By Patricia LeBoeuf, Bennington Banner
BENNINGTON — Transportation issues, a lack of interpreters and general frustration with the voting system are some of the barriers that people with disabilities and mental health issues face when voting, according to participants in a focus group Wednesday.
Disability Rights Vermont, a statewide advocacy agency, hosted the focus group, called Barriers to Voting for People with Disabilities & Proposed Solutions, at the Unitarian Universalist Meeting House.
The approximately 10 attendees spent most of the about two-hour meeting discussing voting rights in Vermont, along with barriers to voting on a local and national level, and potential solutions to those barriers.
Merry Postemski, senior investigator with Disability Rights Vermont, told the group that the meeting is one of multiple focus groups being held across the state. Input from the focus groups will be put into a public report.
Postemski began the meeting by explaining Vermont’s voting requirements: voters must be registered to vote, Vermont residents, U.S. citizens and 18 years old or older at the time of the election. Vermonters can register to vote even if they are homeless, she said.
Referencing an audience member’s statement that she had a criminal history, Postemski emphasized that in Vermont, “if you have any kind of criminal conviction, you can vote.”
Those who have a guardian, are in the hospital or are incarcerated can also vote in Vermont, she said.
Lynn Mazza, a peer advocate counselor at Vermont Center for Independent Living, added that Vermont has adopted automatic voter registration.
The state’s new automatic voter registration system went into effect in January 2017, and allows voters to register automatically when they receive or update their driver’s licenses or other forms of identification at the Department of Motor Vehicles.
Mazza asked Postemski about the “question of competency” as it relates to voting as that has come up recently in her work in nursing homes — “Somebody expressed her excitement to vote for Reagan.”
Postemski replied that the only way a person’s right to vote can be taken away in Vermont is by a judge’s order.
Barriers to voting
The group brought up multiple barriers to voting, some specific to those with disabilities and some not.
One woman, who identified herself as deaf, said one barrier can be not having an interpreter at the polling place.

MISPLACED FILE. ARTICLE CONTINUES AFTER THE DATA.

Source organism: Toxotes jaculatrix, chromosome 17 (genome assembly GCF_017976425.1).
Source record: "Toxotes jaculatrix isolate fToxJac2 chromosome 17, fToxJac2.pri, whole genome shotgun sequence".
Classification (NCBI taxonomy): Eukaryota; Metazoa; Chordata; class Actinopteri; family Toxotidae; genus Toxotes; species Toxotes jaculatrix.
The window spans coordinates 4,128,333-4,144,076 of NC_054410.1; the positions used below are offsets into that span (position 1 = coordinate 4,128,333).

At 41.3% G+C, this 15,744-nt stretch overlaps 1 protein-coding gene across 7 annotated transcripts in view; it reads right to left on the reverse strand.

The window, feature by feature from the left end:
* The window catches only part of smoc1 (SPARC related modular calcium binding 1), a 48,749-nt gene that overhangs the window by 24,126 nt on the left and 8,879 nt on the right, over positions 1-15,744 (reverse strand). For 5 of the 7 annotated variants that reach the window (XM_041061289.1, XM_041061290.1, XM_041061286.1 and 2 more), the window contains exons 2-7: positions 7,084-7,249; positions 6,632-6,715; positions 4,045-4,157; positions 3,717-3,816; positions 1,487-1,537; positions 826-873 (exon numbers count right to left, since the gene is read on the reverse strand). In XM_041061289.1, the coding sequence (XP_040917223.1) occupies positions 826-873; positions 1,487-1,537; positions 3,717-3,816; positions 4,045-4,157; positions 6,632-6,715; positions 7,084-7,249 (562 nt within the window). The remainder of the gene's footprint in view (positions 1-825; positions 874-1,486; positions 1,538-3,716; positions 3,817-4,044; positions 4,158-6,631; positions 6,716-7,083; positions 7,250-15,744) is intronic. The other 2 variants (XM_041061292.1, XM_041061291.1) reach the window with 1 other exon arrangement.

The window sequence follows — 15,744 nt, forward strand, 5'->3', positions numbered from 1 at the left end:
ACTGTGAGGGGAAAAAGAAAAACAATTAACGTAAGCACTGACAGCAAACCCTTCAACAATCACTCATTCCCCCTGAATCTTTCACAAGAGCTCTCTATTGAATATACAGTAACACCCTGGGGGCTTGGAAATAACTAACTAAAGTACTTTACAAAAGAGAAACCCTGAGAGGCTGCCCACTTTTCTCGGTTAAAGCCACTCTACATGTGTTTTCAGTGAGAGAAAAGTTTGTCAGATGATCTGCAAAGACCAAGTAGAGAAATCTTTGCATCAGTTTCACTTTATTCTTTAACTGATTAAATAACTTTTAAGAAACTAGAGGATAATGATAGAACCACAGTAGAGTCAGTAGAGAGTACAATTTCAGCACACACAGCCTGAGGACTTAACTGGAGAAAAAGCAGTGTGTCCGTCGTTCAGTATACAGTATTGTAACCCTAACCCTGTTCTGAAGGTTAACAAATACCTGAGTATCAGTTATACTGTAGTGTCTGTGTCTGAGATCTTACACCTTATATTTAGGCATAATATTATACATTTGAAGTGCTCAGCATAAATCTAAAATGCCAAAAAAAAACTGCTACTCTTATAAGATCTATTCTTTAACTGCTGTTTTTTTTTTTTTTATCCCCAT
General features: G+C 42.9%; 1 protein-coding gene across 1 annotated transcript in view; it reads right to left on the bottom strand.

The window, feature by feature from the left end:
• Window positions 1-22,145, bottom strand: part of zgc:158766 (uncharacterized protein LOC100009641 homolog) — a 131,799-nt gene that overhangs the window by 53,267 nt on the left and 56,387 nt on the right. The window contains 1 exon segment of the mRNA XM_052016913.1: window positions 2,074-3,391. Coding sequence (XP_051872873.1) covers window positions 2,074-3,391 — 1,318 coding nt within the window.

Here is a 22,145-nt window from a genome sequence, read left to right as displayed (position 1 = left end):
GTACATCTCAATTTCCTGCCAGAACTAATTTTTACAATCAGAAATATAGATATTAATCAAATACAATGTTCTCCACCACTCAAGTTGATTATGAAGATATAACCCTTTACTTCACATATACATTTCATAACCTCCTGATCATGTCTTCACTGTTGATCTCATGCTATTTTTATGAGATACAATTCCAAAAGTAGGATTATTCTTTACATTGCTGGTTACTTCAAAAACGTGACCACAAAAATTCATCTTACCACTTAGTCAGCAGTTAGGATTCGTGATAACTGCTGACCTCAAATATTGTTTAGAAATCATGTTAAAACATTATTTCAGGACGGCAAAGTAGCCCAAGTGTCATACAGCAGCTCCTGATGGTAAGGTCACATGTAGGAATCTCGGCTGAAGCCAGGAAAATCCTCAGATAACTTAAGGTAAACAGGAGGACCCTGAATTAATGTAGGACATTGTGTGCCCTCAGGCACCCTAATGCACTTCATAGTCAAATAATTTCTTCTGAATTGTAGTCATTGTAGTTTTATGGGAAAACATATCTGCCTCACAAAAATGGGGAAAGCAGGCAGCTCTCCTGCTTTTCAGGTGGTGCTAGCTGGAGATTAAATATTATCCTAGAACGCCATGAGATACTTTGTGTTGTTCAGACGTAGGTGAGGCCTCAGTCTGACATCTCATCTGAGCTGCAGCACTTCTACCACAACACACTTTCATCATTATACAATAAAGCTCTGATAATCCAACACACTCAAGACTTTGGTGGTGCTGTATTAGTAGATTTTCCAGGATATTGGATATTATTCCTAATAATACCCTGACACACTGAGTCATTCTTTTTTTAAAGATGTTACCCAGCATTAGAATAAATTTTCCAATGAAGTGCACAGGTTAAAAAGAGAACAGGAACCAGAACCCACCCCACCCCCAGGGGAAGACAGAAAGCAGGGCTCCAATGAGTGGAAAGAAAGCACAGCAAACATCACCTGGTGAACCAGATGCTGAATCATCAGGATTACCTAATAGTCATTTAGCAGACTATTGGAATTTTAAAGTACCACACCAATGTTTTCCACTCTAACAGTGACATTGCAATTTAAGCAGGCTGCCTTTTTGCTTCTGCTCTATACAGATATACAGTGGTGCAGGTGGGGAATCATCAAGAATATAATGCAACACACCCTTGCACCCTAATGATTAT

Mazza mentioned transportation to the polls as something she encounters, along with people not being aware that they can request absentee ballots.
“Can I say knowledge?” added another man. “Knowing what people stand for?”
Audience members also mentioned the electoral college system of voting, in which candidates who win the popular vote are not guaranteed to win the election, and the “negative results” of recent elections as reasons why people may not vote, or choose not to vote.
Postemski said that input from focus groups will be used to look at short-term goals that her organization can advocate for, and also inform long-term goals as well.
Accessibility in voting itself was also mentioned.
Postemski said she wanted to impress upon those present that they have many voting options, including voting early at the town clerk’s office and requesting an absentee ballot, which can be done in multiple ways, including online, calling and sending a form to the town clerk.
Mazza asked if someone who doesn’t read well can have someone come in to the polls with them to help them. “Absolutely,” Postemski replied. “[And] you don’t have to give any reason why you want that help.”
She added that the only restriction is that the accompanying person can’t be the voter’s union representative or employer.
One woman added that she has never voted before — and “a lot of the stuff, I don’t understand what it means.”
A lot of things have to do with knowledge and education about voting, Postemski added.
“For someone who’s never voted before it can be a very intimidating process,” she said.
Toward the end of the discussion, Postemski asked the group what suggestions they had for solutions for the barriers to voting mentioned.
One woman mentioned having connections to the deaf community, through social media, and added that it would be nice to have debates broadcast with interpreters.
In regards to transportation issues getting to the polls, one audience member suggested a car pool for the current volunteer driving efforts, to address concerns about safety. Another suggested adding more public buses on voting day.
Postemski asked about solutions for another problem some people may have — simply forgetting the date of elections.
One man said that state agencies could put up signs that list the date of upcoming elections, and add phone numbers of groups to contact for more information.
“Just to get the message out,” he said. “Social services, the DMV, places like that.”
Cassandra Barbeau, Bennington town clerk, added that people call her office each year, thinking their absentee ballot is still valid, when in reality, absentee ballots require reapplication each year.
“I encourage people to put it on their calendar in January,” she said.
At the end of the meeting, Barbeau also briefly walked the participants through sample ballots for this year, including presidential, local and school district elections.
She clarified that these are exact copies of the ballots voters will receive.
The focus group was funded through the Help America Vote Act of 2002 and a contribution from the Vermont Secretary of State, Elections Division, according to a flyer announcing the event.
Patricia LeBoeuf can be reached at firstname.lastname@example.org, at @BAN_pleboeuf on Twitter and 802-447-7567, ext. 118.